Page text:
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Physiological correlates of eye movement desensitization and reprocessing.
Stockholm University, Faculty of Social Sciences, Stress Research Institute.
2008 (English)In: J Anxiety Disord, ISSN 0887-6185, Vol. 22, no 4, 622-34 p.Article in journal (Other academic) Published
Abstract [en]

Physiological correlates of eye movement desensitization and reprocessing.

Elofsson UO, von Schèele B, Theorell T, Söndergaard HP.

National Institute for Psychosocial Factors and Health (IPM) & Karolinska Institutet, Stockholm, Sweden.


Eye movement desensitization and reprocessing (EMDR) is an established treatment for post-traumatic stress disorder (PTSD). However, its working mechanism remains unclear. This study explored physiological correlates of eye movements during EMDR in relation to current hypotheses; distraction, conditioning, orienting response activation, and REM-like mechanisms. During EMDR therapy, fingertip temperature, heart rate, skin conductance, expiratory carbon dioxide level, and blood pulse oximeter oxygen saturation, were measured in male subjects with PTSD. The ratio between the low and high frequency components of the heart rate power spectrum (LF/HF) were computed as measures of autonomic balance. Respiratory rate was calculated from the carbon dioxide trace. Stimulation shifted the autonomic balance as indicated by decreases in heart rate, skin conductance and LF/HF-ratio, and an increased finger temperature. The breathing frequency and end-tidal carbon dioxide increased; oxygen saturation decreased during eye movements. In conclusion, eye movements during EMDR activate cholinergic and inhibit sympathetic systems. The reactivity has similarities with the pattern during REM-sleep.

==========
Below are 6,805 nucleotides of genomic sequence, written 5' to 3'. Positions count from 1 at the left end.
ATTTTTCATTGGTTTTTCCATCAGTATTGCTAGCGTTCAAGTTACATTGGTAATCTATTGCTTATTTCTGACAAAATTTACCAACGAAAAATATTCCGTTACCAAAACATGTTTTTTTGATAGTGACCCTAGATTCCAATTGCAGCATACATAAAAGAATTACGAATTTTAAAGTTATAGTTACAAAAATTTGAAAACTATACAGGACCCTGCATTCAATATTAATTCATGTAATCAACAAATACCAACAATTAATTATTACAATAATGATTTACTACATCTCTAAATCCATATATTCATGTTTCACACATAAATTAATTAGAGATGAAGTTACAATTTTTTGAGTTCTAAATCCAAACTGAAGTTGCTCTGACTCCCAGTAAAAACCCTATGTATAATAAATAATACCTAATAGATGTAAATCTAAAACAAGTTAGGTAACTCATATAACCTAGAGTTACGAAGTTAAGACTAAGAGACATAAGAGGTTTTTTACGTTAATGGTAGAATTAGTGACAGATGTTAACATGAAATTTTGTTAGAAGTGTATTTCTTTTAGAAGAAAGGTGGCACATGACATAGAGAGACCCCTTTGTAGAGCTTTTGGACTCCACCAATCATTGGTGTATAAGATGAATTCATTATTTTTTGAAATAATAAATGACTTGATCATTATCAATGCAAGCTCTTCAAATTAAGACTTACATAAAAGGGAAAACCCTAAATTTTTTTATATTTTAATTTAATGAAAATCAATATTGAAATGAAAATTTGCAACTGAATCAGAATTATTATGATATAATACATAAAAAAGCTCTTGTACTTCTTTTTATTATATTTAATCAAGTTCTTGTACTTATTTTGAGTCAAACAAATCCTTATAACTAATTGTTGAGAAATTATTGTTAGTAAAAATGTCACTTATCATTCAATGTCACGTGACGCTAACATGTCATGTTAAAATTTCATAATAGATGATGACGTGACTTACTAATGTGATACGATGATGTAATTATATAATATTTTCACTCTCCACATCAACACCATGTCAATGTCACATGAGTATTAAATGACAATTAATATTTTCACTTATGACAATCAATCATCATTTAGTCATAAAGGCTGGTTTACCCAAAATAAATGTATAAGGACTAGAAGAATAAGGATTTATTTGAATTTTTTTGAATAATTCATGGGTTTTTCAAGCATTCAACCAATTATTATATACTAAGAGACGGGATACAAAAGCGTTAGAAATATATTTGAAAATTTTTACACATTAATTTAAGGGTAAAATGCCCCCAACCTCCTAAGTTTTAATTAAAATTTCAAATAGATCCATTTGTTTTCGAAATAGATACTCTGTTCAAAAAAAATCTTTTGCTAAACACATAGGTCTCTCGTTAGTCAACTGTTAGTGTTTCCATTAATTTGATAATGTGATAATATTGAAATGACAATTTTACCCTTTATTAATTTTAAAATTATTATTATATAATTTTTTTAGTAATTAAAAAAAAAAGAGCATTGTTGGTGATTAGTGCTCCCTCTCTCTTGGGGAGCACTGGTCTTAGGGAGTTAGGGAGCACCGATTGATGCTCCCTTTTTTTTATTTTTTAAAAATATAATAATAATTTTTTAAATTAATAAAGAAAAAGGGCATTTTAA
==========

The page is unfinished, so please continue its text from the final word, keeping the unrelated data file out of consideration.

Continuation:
Place, publisher, year, edition, pages
2008. Vol. 22, no 4, 622-34 p.
Keyword [en]
Eye movement desensitization and reprocessing, Post-traumatic stress disorder, Orienting response, Automatic physiology, Heart rate variability, Respiration
National Category
Medical and Health Sciences
URN: urn:nbn:se:su:diva-14159PubMedID: 17604948OAI: diva2:180679
Internt P2653Available from: 2008-06-17 Created: 2008-06-17 Last updated: 2011-01-10Bibliographically approved

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